Huguely spoke briefly, his first public statement since he was arrested shortly after Love's battered body was found in her apartment just weeks before she was scheduled to graduate from U.Va., the school she had long dreamed of attending and playing lacrosse for as a student at Notre Dame Preparatory School. The two had a turbulent, on-and-off relationship, and, after a full day and night of drinking, Huguely kicked in Love's bedroom door. After a physical altercation, he left her bleeding in her bed, where her roommate found her.
"Mrs. Love and Lexie, I am so sorry for your loss," said Huguely, wearing baggy, striped prison attire, his hands in cuffs. "I hope and pray you find peace." Then, turning to those sitting behind him, his voice cracking, he said, "I want to thank my family and friends for your support."
Huguely's attorneys vowed to appeal his conviction for second-degree murder and grand larceny, as well as his sentence.
"We think George was convicted of a crime inconsistent with the facts, and he received a penalty inconsistent with what the evidence would require," Rhonda Quagliana said. "Our system provides that a single person or a single group of people are not the final arbiters. We are confident that a mature and careful consideration of this case will result in the reversal of these convictions and that the correct outcome of this case will eventually be reached."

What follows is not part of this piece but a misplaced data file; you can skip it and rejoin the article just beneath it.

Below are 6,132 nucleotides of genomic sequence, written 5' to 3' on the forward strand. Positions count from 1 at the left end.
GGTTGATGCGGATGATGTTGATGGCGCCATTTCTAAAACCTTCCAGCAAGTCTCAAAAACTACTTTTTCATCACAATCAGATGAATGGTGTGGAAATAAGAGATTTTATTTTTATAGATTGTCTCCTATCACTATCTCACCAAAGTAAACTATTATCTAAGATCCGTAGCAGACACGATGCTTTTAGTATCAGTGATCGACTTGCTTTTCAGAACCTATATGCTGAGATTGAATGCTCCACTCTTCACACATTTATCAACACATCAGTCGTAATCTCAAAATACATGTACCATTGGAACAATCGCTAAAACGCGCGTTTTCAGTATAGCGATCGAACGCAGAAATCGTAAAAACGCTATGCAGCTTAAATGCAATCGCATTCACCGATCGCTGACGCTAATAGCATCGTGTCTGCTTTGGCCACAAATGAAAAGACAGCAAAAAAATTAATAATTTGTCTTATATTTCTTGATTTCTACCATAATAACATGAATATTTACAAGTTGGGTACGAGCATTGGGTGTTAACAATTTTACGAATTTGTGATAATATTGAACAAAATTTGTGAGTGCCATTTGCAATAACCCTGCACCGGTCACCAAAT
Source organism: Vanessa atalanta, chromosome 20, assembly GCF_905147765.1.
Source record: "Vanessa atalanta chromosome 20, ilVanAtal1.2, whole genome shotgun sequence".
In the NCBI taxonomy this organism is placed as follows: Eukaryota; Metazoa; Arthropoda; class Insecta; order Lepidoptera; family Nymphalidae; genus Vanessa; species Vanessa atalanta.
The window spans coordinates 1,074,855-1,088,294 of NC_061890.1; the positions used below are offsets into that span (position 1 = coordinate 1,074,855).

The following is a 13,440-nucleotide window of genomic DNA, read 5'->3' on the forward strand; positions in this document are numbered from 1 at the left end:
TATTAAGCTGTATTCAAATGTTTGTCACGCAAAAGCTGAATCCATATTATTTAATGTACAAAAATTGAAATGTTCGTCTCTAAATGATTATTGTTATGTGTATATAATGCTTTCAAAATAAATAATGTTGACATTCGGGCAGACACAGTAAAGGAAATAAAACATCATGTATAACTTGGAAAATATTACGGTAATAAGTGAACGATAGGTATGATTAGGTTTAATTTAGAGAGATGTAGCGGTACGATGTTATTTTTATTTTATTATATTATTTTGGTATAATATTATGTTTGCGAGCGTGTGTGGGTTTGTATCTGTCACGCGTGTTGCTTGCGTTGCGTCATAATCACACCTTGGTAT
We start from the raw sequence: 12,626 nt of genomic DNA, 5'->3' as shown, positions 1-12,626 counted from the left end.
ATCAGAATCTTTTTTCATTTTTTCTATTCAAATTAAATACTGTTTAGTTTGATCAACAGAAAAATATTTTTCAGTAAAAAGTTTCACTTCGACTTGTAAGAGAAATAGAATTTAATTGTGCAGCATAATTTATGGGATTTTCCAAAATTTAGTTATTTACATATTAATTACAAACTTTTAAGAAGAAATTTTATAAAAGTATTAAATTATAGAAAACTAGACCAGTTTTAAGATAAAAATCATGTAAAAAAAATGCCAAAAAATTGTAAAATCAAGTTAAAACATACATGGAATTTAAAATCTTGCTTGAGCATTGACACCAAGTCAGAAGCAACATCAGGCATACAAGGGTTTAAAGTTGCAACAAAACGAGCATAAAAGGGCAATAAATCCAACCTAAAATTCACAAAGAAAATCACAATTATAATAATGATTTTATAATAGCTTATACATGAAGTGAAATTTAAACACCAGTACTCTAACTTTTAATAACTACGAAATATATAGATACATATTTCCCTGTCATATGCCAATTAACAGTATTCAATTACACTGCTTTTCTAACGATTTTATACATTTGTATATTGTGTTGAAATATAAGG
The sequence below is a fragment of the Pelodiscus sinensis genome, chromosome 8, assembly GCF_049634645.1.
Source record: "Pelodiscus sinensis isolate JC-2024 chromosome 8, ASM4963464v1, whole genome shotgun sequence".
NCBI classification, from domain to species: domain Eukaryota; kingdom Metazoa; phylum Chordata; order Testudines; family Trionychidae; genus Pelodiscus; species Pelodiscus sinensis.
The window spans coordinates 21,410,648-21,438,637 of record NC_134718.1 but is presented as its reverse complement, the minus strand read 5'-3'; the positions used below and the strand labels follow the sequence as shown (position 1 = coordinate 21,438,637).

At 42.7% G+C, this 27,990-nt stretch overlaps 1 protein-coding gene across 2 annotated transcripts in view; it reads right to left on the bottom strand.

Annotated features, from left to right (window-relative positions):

Quagliana and Fran Lawrence, Huguely's other lawyer, argued that the 25 years for second-degree murder and one year for grand larceny recommended by the jury was excessive. They pointed to sentencing guidelines that show the more typical sentence for second-degree murder is 14 to 23 years. Jurors were not given the sentencing guidelines during their deliberations.
Chapman argued for the jury recommendation, which by law Hogshire could reduce but not increase. In addition to sentencing him to 23 years for the murder, the judge ruled a one-year sentence for larceny would be served concurrently. After his release, Huguely will also serve three years' probation during which he will not be allowed to possess or drink alcohol.